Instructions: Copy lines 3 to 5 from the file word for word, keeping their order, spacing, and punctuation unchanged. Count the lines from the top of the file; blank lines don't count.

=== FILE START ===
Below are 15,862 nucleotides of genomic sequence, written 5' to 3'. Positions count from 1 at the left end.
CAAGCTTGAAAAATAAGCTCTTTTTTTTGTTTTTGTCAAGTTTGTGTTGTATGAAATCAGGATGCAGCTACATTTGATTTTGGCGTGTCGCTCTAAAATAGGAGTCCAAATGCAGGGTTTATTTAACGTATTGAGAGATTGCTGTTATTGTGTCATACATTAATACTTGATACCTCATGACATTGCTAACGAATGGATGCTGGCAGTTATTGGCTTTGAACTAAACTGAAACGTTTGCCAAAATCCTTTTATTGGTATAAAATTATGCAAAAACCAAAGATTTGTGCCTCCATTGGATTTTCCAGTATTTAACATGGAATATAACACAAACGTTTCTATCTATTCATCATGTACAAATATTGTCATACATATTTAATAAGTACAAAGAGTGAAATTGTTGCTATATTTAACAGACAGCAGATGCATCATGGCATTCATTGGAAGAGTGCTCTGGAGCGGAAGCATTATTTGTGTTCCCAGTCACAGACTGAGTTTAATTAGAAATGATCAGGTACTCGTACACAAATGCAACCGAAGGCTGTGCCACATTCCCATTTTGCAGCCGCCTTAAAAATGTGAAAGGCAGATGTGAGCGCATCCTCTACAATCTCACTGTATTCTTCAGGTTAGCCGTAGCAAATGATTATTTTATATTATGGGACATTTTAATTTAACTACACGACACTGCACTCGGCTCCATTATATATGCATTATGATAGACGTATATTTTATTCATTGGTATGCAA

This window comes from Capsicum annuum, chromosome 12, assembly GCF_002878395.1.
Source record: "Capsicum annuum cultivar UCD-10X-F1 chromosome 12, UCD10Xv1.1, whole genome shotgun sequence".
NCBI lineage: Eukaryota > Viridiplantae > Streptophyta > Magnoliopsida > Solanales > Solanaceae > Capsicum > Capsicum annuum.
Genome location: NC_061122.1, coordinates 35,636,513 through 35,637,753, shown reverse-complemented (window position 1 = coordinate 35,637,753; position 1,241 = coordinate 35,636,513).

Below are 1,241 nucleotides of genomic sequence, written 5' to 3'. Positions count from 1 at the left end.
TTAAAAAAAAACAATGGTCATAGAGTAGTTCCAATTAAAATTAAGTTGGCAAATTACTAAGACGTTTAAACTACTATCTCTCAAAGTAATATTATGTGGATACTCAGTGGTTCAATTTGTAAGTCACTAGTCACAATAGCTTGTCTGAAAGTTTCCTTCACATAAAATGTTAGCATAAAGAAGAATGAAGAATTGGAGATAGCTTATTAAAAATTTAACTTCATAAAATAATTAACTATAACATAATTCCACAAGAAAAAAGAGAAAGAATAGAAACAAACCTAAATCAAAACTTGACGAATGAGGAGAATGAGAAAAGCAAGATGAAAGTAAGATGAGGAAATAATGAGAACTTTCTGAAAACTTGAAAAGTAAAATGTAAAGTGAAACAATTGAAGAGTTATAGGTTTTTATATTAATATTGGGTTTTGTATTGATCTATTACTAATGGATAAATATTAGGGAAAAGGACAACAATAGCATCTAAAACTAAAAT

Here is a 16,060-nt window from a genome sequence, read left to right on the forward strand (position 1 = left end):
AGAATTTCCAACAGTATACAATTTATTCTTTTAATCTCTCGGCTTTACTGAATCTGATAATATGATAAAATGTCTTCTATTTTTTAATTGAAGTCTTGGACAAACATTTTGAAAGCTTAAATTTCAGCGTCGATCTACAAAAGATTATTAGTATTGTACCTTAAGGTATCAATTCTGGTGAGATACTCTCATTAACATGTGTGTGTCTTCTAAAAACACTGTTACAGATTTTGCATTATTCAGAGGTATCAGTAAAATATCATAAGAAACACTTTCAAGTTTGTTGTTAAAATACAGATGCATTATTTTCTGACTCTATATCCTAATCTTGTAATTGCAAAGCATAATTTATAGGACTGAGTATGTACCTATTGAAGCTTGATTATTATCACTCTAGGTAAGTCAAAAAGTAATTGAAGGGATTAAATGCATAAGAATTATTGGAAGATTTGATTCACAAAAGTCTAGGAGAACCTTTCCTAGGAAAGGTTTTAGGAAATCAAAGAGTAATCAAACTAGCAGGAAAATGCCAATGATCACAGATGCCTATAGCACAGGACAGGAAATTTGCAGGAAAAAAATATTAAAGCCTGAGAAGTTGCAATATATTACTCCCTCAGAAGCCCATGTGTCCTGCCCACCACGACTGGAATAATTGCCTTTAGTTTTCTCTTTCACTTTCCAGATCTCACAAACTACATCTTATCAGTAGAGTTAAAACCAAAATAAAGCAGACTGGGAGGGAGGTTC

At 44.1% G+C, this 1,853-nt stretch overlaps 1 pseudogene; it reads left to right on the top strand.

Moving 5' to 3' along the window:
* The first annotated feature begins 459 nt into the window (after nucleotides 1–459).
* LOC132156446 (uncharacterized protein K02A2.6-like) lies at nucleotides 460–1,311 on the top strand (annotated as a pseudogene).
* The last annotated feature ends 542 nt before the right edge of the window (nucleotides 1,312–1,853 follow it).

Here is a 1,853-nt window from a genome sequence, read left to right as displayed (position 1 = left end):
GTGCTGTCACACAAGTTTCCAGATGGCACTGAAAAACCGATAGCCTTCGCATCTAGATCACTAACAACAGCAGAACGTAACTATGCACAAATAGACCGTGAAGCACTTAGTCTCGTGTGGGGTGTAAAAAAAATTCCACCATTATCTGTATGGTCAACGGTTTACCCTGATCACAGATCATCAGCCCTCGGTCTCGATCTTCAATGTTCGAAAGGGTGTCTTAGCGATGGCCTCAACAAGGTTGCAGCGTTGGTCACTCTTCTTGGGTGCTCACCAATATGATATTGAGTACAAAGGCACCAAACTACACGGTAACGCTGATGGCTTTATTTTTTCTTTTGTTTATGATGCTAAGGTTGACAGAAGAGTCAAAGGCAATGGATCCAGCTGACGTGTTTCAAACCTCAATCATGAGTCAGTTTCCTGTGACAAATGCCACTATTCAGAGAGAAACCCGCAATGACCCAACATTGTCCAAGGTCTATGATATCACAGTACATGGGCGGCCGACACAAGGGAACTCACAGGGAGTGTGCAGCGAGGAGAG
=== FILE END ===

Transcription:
This window comes from Capsicum annuum, chromosome 12, assembly GCF_002878395.1.
Source record: "Capsicum annuum cultivar UCD-10X-F1 chromosome 12, UCD10Xv1.1, whole genome shotgun sequence".
NCBI lineage: Eukaryota > Viridiplantae > Streptophyta > Magnoliopsida > Solanales > Solanaceae > Capsicum > Capsicum annuum.